Egypt Government Could Be Mining Monero at Expenses of Its Citizens

Web miners are still seen with suspicion, as mining operations are often carried out without obtaining the consent of the users. In this opportunity, a group of North American investigators managed to detect a modality supposedly used by the government of Egypt, to mine Monero at the expense of their citizens, with an almost imperceptible method.

The study conducted by the Citizen Lab of the University of Toronto has shown that the government of Egypt could have taken advantage of the citizens of their country to mine cryptocurrencies in secret. This could have been done by a method that the researchers called AdHose.

This method would take advantage of the main telephone service company in the country called Telecom Egypt. In this network, the government could have placed deep packet inspection (DPI) middleboxes to redirect citizens’ Internet connections to advertisements that contained web mining software.

According to the study, mining with AdHose could be done in two ways, one called ‘dew’ in which users are directed to short ads and another called ‘drip’ in which it is redirected to sites that are no longer enabled. The dew mode is less used because it could be discovered more easily. However, the drip method is in continuous operation:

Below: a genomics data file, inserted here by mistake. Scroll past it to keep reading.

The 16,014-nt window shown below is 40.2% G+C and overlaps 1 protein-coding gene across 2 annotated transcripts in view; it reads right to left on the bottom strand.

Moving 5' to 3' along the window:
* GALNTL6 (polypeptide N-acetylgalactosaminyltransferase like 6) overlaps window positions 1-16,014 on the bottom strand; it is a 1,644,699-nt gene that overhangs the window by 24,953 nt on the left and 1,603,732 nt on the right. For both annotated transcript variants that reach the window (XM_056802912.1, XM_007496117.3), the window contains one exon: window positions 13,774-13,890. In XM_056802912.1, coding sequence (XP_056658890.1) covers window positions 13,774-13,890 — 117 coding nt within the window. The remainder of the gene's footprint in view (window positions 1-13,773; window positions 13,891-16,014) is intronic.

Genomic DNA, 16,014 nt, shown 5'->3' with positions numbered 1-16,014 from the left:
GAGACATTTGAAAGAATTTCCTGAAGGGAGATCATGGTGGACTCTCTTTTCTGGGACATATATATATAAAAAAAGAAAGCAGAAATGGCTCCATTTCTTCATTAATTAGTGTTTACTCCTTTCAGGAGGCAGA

We found similar middleboxes at a Telecom Egypt demarcation point. The middleboxes were being used to redirect users across dozens of ISPs to affiliate ads and browser cryptocurrency mining scripts. The Egyptian scheme, which we call AdHose, has two modes. In spray mode, AdHose redirects Egyptian users en masse to ads for short periods of time. In trickle mode, AdHose targets some JavaScript resources and defunct websites for ad injection. AdHose is likely an effort to covertly raise money.

The Canadian company that developed this system is called Sandvine. The AdHose also serves as a tool of censorship to deprive citizens of different countries access to certain pages of human rights, news and politics.

In Egypt, these devices were being used to block dozens of human rights, political, and news websites including Human Rights Watch, Reporters Without Borders, Al Jazeera, Mada Masr, and HuffPost Arabic. In Turkey, these devices were being used to block websites including Wikipedia, the website of the Dutch Broadcast Foundation (NOS), and the website of the Kurdistan Workers’ Party (PKK).

The cryptocurrency that is usually mined using this method is monero (XMR), which is usually recognized for offering high levels of privacy and that in recent weeks has presented a high volatility in its price, possibly the product of an upcoming bifurcation that will give rise to the blockchain of MoneroV.

The mining of cryptocurrencies in Egypt by the Government would be quite controversial, given that last January, the first religious authority of the country rejected the use of crypto-active for the faithful because, in their opinion, cryptocurrencies are against of Muslim religious laws.

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